I graduated last year and now I’ve got my dream job directing music videos

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I graduated last year and now I’ve got my dream job directing music videos

She even worked with Alex Maxwell

Grace Lambert is a First-class honours graduate, co-founder of theatre company EYE HIGH THEATRE, full-time MA student and successful music video director – all at the ripe old age of 23.

She graduated from Bath Spa last year, and is now doing an MA at Central Saint Martins. Now, she spends her days drafting storyboards for music videos, shooting on-location and editing video content for artists like Alex Maxwell (managed by Disney) and Rob Bravery, with renowned co-director Jackson Ducasse.

Ducasse, who is incredibly respected in the field, has worked with the likes of Dua Lipa on her music video Be The One, which has had 60 million views on YouTube.

Still from a music video Grace acted in
Still from a music video Grace acted in

I spoke to the Grace to discuss how she achieved success straight out of uni and what advice she would give to young creatives in the same boat.

Though her ambition and determination were clear, she remained composed and humble throughout the interview, keen to never toot her own horn or exaggerate her own achievements, which was impressive in itself.

Where did you grow up?

I moved around a lot growing up. I was born in the UK, then moved to Germany and later the Netherlands where I lived until I was 18. I’ve always taken opportunities as and when they arise, talking to anyone and everyone who could either help or inspire me in my professional ambitions. I truly believe that when it comes to ambition, you should never be apologetic about it, there’s nothing stopping you.

My upbringing had influenced my sense of adventure and really motivated me to do well in whatever I do.

gracelHow did you end up landing your dream job?

I was admittedly very pro-active at university, interning with Brighton Theatre alongside my studies and getting acting work when I could. I ended up working as an extra/actress on two music videos for director, Jackson Ducasse; I was inspired by his innovative filming style that had such bold colour and texture.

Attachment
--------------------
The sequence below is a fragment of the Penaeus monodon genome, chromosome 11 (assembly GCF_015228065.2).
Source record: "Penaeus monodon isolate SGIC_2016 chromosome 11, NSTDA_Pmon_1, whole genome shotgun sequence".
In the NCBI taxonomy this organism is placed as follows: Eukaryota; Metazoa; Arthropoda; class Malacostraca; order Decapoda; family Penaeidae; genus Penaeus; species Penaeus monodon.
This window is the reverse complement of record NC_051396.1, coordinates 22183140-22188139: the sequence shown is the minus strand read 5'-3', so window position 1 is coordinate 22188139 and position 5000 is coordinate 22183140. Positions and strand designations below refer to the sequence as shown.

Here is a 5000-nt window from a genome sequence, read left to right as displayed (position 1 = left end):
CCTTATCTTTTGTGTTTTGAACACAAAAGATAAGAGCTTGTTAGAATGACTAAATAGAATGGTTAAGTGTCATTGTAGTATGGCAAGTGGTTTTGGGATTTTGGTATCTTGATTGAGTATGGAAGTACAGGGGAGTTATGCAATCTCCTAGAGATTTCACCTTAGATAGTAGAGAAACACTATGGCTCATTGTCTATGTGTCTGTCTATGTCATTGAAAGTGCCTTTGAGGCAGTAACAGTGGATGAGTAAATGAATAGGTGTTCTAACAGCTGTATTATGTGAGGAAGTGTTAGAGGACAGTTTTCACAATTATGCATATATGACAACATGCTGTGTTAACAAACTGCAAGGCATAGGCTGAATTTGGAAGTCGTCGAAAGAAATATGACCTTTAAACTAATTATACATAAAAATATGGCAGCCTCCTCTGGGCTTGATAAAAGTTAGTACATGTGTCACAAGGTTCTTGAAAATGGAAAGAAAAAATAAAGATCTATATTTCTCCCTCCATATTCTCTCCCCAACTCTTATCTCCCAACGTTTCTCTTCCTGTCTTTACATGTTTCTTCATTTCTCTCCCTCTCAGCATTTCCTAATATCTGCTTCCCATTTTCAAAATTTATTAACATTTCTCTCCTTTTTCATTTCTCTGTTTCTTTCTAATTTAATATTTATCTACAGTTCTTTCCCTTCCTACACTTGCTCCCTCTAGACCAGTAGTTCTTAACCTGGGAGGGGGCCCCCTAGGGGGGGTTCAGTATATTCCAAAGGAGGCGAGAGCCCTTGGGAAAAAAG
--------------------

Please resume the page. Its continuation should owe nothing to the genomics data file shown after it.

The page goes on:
Shortly after, I messaged him a few rough ideas I had for future music videos. I never thought he would even glance at them. But he was interested and gave me the opportunity to prove myself.

You were lucky to find such a collaborative and generous director, he must have been a big inspiration for you?

Yeah he is. I wouldn’t be in this position without the opportunities he gave me. When we first started working together on a smaller project last summer, he threw me straight into the deep end with a camera, making me learn the basics and get a feel for film.

I soon started gaining insight into all areas of production from our other projects. He always treated me like an equal and valued my ideas as a fellow creative.

The gal herself
The gal herself

So what are you working on now? 

Jackson and I have been working steadily on multiple projects this year for a variety of artists including Icarus (feat. AURORA), Alex Maxwell and Rob Bravery.

The music videos we create are all different dependent on the vibe of the track, lyrical content and the stylistic direction the artist wishes to pursue – and of course there’s the budget. I guess part of the fun of the job is the randomness of it. It keeps you on your toes and ensures you’re definitely never bored.

How would you advise someone in the same position, who wants to direct music videos just like you, but doesn’t know where to start?

Keep notes of any fresh ideas that come into your head and do all the irritating, unpaid work experience whilst you can at university, to give yourself a foundation to work off when you leave. Never be scared of rejection and embrace every opportunity, big or small. I never expected to end up directing music videos!

Crucially though, it doesn’t matter if you aren’t particularly academically-minded; creative uni courses welcome creative minds and potential, so don’t let that put you off. I think it unfortunate that creative degrees are overlooked by some, and this is only reflected in the incessant cuts to arts funding we see in this country today. The view that the arts are not important is bizarre. They are essential to humanity, I think we’d all go a bit insane and be chronically bored without them.

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